Searching For Relevance
Ideals That Matter
December 8, 2018
I found the services in honor of President H.W. Bush, to be quite moving. It is only right that we pay respect as a nation, to those who have given so much in leading our country. The before and after pictures of our presidents reveals the stress involved in holding that office.
A moment of personal significance was Senator Bob Dole’s salute to the casket as it lay in state, the evening before the funeral. It brought back memories of working with him in the presidential campaign of 1976. Another individual of honorable service. Through it all, it was apparent that we were witnessing more than the passing of one particular leader. We were living through the final stages of an entire generation. A generation I greatly admired.
It was that generation — the G.I. Joe generation — who mentored me through so many stages of my life. From childhood to adulthood and student to professional, they were always around and sound; solid and strong. They taught me the value of hard work along with the importance of strong values and high ideals. It didn’t matter whether I agreed with their politics, or they with mine, disagreements were always respectful and courteous. I was treated with dignity, not because I always deserved it, but because the position/office I held as their minister deserved it. They were committed and loyal, tireless in their labors, and faithful to the institutions that bound society together.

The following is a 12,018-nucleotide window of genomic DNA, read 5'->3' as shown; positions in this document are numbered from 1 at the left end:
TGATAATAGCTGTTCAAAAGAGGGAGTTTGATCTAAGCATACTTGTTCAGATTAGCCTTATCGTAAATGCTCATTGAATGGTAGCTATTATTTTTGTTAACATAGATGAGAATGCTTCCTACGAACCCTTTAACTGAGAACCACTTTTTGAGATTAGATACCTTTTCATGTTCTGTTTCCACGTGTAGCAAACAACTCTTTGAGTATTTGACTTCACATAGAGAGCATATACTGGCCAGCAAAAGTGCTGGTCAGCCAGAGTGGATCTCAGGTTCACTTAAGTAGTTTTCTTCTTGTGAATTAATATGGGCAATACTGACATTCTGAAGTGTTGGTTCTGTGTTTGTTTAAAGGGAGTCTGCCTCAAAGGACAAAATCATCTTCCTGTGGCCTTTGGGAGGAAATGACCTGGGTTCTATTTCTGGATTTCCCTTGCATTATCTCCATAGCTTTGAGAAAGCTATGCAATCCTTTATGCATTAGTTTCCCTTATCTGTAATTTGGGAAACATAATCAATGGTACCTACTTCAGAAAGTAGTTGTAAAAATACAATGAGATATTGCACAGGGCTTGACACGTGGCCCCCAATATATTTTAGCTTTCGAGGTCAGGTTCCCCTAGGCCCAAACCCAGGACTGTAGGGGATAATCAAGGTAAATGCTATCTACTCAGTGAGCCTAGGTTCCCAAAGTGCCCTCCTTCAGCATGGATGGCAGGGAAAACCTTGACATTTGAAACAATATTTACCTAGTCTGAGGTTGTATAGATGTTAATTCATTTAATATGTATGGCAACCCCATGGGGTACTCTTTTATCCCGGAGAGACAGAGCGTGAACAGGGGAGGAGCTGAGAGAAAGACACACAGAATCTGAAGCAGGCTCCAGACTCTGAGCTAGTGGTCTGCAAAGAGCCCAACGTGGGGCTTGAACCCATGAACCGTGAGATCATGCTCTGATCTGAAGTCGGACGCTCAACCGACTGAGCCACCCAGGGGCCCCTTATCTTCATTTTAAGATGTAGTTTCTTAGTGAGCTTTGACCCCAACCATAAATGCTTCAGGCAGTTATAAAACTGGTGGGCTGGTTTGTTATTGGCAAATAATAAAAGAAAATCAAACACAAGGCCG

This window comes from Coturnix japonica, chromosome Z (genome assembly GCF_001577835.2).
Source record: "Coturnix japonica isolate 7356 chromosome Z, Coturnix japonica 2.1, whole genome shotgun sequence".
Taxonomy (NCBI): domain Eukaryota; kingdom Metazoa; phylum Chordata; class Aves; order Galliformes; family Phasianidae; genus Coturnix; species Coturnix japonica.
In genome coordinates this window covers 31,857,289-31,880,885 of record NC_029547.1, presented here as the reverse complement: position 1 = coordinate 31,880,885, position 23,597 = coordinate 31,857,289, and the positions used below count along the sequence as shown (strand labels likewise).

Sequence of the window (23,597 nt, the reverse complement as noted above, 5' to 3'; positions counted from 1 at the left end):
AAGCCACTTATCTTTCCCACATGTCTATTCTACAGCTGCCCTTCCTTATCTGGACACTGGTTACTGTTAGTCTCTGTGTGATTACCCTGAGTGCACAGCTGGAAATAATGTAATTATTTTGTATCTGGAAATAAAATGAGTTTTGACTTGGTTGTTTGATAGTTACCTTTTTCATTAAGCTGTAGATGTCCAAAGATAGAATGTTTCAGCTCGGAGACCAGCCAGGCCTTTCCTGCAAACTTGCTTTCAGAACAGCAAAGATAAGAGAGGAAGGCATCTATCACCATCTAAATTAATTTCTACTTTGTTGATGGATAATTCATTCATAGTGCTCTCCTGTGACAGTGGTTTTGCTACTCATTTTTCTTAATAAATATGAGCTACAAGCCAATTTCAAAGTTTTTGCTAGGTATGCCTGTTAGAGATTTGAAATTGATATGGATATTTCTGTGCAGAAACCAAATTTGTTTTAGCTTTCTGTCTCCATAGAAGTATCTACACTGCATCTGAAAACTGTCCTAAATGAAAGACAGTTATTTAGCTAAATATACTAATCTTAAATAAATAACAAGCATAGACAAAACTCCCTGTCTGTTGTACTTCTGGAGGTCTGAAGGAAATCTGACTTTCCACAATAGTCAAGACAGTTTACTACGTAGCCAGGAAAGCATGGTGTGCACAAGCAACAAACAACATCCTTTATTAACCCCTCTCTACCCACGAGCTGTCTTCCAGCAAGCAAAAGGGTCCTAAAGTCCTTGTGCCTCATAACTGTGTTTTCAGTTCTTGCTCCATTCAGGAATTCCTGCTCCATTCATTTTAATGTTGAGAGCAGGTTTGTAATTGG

These were the thoughts that flooded my mind as I watched the funeral and listened to each speaker. It made me proud! But also sad, because we have allowed many of these characteristics to slip away and take a peripheral place in our corporate life.
We are not as respectful to one another as we should be. We do not honor those holding key roles in our culture - teachers, public servants, etc.,- the way we once did. In fact, there are those who do everything possible so they wont’t succeed. We have not become a “kinder, gentler nation,” but a suspicious and entitled nation. I say this without malice, but in all honesty. We can do better! We are better!
In a book recently published, entitled, “Behold, America,” Sarah Churchwell attempts to trace the origins of the phrase “America First” in our nation’s history. What she uncovers is relevant for our times:
1) This phrase only begins to appear in the 20th Century, around WWI, and it is used in conjunction with economic prosperity
2) Similar phrases were used earlier, but not in association with wealth, but a specific set of higher ideals — truth, liberty, justice, tolerance, and freedom.
These were the same ideals spoken, again and again, at the service for President H.W. Bush. It seems critical to me that we reclaim this earlier definition again. They are not the possession of any one generation, but the heart of God’s dream for our world. If they are sacrificed on the alter of self-serving, they will be difficult to recapture. Someone said, “The church is but one generation away from extinction.” The same can be said for our society.
It is my prayer this will never happen, but it could. And the only thing in the way of that happening is ..... us!
May God grant us the courage to stand for those high ideals that have made our country unique. And may we do so with decency and mutual respect.
Rev. Dr. Keith Haemmelmann